Even though Peter infamously denied even knowing Jesus three times, after the resurrection Jesus and Peter had a redemptive conversation one morning on the beach.  I’d recommend reading the whole thing here.

But one time when Jesus asked Peter, “Do you love me?”

Peter answered, “Yes, Lord, you know that I love you.”

Jesus said, “Take care of my sheep.”

Being responsible means lots of things — from remembering homework to taking initiative to clean up around the house.  But one thing we may not often think about is how taking care of others is also a wonderful manifestation of being responsible and expressing our love.

I am so grateful that my son has this character trait, that he so reliably loves his mama in this way.

Lord Jesus, help me to encourage this “taking care of sheep” sweetness in my son.  Thank you for giving him a kind and concerned heart.  Help me to guide Him with wisdom and love and to never take him for granted.  In Jesus Name, Amen. 

Jackson Five Friday: Every Family Needs a Nate


Yesterday I took my son, Nate, to a physical therapist.  If you know Nate, you know he’s a super athlete, except for the fact that the poor kid can barely run, which is kind of important for sports.  His legs are so tight that running looks strained and painful, although the sweet kid never complains.  Anyway, hopefully he’ll outgrow it (although growing bones exceeding the rate of growing muscles is likely the root problem).  In the meantime I thought it was worth seeing someone about.

I picked him up from school and it was just the two of us to the appointment and back — a rare treat.  Nate is one of the world’s greatest conversationalists.  He asks thoughtful questions and loves hearing about my childhood.  I had him laughing so hysterically that I’m sure his stomach hurt by the time I dropped him back at school.  To say that Nate is a good audience is like saying guacamole is good — doesn’t even hint at the profundity of it.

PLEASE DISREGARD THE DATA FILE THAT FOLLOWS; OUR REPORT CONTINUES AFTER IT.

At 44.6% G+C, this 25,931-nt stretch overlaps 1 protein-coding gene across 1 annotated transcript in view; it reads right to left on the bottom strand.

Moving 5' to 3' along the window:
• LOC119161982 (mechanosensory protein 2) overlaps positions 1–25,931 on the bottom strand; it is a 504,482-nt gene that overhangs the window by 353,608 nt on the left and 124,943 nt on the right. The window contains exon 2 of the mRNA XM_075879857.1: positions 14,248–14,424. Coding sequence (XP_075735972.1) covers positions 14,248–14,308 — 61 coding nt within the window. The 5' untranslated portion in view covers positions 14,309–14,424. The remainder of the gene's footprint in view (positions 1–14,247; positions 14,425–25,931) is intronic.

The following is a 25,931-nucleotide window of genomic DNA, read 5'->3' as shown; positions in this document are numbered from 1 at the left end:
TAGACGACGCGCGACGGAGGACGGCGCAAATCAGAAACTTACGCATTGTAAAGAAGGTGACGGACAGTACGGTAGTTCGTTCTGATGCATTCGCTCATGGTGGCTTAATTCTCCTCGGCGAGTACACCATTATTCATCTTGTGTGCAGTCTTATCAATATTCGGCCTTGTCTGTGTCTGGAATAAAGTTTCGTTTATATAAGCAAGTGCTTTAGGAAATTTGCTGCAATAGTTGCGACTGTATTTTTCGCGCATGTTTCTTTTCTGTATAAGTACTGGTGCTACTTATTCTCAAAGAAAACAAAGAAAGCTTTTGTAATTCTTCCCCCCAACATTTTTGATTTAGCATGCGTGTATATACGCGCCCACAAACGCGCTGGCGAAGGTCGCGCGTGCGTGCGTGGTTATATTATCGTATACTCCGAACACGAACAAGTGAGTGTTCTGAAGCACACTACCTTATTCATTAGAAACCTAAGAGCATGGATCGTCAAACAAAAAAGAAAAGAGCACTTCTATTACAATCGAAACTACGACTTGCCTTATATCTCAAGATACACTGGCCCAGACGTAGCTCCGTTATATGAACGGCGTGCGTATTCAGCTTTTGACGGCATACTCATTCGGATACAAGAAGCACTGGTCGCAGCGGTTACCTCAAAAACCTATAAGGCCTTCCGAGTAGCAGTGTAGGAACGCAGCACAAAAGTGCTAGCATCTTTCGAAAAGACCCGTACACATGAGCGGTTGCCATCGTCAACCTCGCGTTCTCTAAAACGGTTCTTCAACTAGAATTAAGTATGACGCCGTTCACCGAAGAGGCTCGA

Yes, every family needs a Nate to encourage the telling of stories, to eat them up with abandon.  Man, that kid is a delight.

Except that Nate’s also one of the most frustrating individuals I’ve ever met.  Every family needs a Nate to learn patience.  Getting him out the door for anything is only slighter better than a sharp stick in the eye.  He forgets what he needs to do next, constantly.  He’s been playing double headers every Sunday this fall.  Despite repeated reminders every week, something — like packing a snack — seems to somehow go undone, so there he is at a five or six hour event with nary a morsel to eat, and some weeks not even a water bottle.

When something funny happens to me, Nate is my very favorite person to tell.  His laugh is to die for.  What a joy to share my joys with this boy.  I thank God for him.  But I also thank God for him because he reminds me of how much I need God’s grace, how horribly impatient I can be, how irksome I can find things that I myself am prone to.

Do you have someone in your life that is a living, walking paradox?  Who reflects back at you your own paradoxical ways?  I think we all do, because all of us have Nate’s dual nature.  We are created in the very image of God.  But we are fallen.

Proverbs says, “A person’s wisdom yields patience; it is to one’s glory to overlook an offense.” (19:11). 

Lord, thank you for giving Nate so many gifts and for an incredible personality.  Help me overlook his offenses.  Give me wisdom and patience as I mother these boys.  In Jesus’ name, Amen.

Jackson Five Friday: Being All There

Jim Elliot, the famous missionary murdered in Ecuador, said, “Wherever you are, be all there.” It is simple advice, but it wields life-changing power.

My oldest son isn’t loving middle school. When I expressed surprise and disappointment over his revelation, he said with incredulity, “Did you like 7th grade?”

“Well, no,” I answered, “But I didn’t go to your school.”

His curriculum is like nothing I ever encountered in middle school – it’s humanities-oriented, full of rich, timeless stories, and beautiful writing.  But he is yet twelve, thirteen later this month. And he likes the predictability of algebra, but isn’t yet enraptured by the power of story.